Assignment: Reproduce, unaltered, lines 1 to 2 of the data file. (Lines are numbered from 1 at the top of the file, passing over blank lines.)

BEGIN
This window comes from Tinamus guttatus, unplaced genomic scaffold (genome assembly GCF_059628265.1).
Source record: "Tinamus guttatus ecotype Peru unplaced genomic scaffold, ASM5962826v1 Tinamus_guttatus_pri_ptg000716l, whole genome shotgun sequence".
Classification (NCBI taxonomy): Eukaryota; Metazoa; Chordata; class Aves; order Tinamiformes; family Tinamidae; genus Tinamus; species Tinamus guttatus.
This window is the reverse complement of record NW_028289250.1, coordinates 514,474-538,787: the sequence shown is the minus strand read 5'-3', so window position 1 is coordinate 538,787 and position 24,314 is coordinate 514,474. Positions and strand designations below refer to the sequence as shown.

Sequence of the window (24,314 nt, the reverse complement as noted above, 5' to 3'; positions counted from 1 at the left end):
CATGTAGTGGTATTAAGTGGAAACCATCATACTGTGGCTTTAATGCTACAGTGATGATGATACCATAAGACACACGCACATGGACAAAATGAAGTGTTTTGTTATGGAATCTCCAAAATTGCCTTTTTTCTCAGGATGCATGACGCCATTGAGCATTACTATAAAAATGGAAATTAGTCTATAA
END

This window comes from Tinamus guttatus, unplaced genomic scaffold (genome assembly GCF_059628265.1).
Source record: "Tinamus guttatus ecotype Peru unplaced genomic scaffold, ASM5962826v1 Tinamus_guttatus_pri_ptg000716l, whole genome shotgun sequence".